Bristol Commons and Lenox Green | Passive House Inspired Affordable Housing

Location: Taunton, MA • Units: 160 Total (98 townhomes, 8 duplexes, and 54 apartment units) • Total Development Cost: $73 million • Construction Completed: Spring 2014 Affordability: 0-60% AMI rental units • Developed by Trinity Financial in conjunction with the Taunton Housing Authority • Managed by Trinity Financial

Bristol Commons and Lenox Green | Passive House Inspired Affordable Housing

Bristol Commons and Lenox Green

Project Background

Fairfax Gardens, built in 1951, was an isolated, 150-unit barracks-style public housing development in the middle of a low-density, single-family neighborhood in Taunton, MA. Due to limited operational resources over the years, the development’s infrastructure, utilities, and many building components were in poor condition and in need of complete replacement. The buildings were neither energy efficient nor accessible, the units were cramped and much smaller than current space standards dictate, and mold, pests, and deteriorated finishes were problems throughout. The distressed conditions at Fairfax Gardens not only negatively impacted residents’ health and quality of life, it also brought down the property values of nearby homes.

Bristol Commons and Lenox Green

The award of the HOPE VI grant allowed for the complete demolition and reconstruction of the Fairfax Gardens property (formally renamed Lenox Green post construction), as well as the development of a vacant, transit- oriented parcel in downtown Taunton (Bristol Commons). Achieving high levels of energy efficiency was a priority of the project from the start, and a team of professionals skilled at high performance housing design and construction was assembled to achieve that goal. Passive design philosophies, such as super insulation and airtight construction of the building envelope and very high efficiency mechanical and ventilation systems, were employed to achieve buildings that would consume approximately 1/10th of the heating energy of conventional construction. Simplicity of operations and maintenance, affordability, constructability at scale, dependability, and low utility expenses were balanced with the goal of deep energy use reductions.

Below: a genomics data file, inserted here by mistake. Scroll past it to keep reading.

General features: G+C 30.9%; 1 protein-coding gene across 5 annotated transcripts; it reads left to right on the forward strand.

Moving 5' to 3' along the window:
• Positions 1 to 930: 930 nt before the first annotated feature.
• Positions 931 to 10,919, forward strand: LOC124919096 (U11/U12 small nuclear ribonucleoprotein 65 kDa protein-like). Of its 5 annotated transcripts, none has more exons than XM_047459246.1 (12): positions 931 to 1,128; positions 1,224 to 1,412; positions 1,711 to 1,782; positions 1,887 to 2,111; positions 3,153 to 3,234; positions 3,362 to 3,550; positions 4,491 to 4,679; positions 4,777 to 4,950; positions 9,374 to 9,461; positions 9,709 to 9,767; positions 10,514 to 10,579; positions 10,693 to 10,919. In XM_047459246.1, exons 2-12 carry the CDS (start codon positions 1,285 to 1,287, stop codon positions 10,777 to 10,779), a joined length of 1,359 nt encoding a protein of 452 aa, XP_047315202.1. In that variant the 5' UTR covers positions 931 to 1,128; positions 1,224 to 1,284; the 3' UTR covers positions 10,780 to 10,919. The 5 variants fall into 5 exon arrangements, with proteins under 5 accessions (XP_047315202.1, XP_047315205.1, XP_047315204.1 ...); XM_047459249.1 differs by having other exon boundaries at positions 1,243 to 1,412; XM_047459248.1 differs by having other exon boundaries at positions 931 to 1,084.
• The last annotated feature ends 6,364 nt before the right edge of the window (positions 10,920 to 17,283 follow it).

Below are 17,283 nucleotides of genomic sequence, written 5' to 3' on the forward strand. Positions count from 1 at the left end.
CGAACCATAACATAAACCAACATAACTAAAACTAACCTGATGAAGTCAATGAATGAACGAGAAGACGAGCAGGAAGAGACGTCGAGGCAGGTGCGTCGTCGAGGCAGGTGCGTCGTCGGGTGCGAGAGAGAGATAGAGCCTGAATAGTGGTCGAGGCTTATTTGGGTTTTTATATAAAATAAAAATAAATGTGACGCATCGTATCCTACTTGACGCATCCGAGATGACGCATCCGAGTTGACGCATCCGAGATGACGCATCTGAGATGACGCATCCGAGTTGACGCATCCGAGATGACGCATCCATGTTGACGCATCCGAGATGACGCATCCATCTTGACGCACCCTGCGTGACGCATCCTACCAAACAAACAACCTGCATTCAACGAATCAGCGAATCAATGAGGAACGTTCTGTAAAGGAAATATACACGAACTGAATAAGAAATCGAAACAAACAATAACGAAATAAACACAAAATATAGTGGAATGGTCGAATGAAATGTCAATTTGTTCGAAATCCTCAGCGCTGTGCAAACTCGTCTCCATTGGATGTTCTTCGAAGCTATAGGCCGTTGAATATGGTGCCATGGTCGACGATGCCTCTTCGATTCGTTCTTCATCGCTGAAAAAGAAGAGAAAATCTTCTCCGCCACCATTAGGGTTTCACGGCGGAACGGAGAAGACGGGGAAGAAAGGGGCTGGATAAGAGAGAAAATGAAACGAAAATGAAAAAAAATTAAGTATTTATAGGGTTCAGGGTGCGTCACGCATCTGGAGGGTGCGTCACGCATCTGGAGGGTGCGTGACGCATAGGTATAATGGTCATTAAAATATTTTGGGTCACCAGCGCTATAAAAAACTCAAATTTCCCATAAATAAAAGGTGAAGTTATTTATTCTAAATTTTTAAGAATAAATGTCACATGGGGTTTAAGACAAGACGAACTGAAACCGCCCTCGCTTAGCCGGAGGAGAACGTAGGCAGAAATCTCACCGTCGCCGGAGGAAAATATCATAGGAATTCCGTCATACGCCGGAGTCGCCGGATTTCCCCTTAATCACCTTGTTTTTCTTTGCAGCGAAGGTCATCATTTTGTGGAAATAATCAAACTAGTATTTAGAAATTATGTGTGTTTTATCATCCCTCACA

Funding Sources

  • $22 Million HOPE VI Revitalization Grant from the US Department of Housing and Urban Development (HUD)
  • LIHTC Funding from the Massachusetts Department of Housing and Community Development
  • Other public funding sources and private equity


  1. Super insulated, air sealed exterior wall and roof construction
  2. High performance windows
  3. Heat recovery ventilation systems
  4. High efficiency heating and cooling equipment (air source heat pump and valance radiant heating/cooling technology)
  5. “Solar Ready” design for further reductions through integration of solar thermal or photovoltaic technology.


New Ecology, Inc. has been tracking and benchmarking the performance of this development for the past four years to understand the energy impact of the revitalization. The results below affirm the potential for passive approaches to achieve deep reductions in energy use in affordable housing.


BRISTOL COMMONS & LENOX GREEN Best = 0.52 Average = 0.84
1ACH50 = air changes per hour at 50 pascals.
2This metric is chosen by the Passive House Institute of the United States for the PHIUS+ rating system.
3IECC = International Energy Conservation Code

Benchmarking Total Energy Use

Heating Energy

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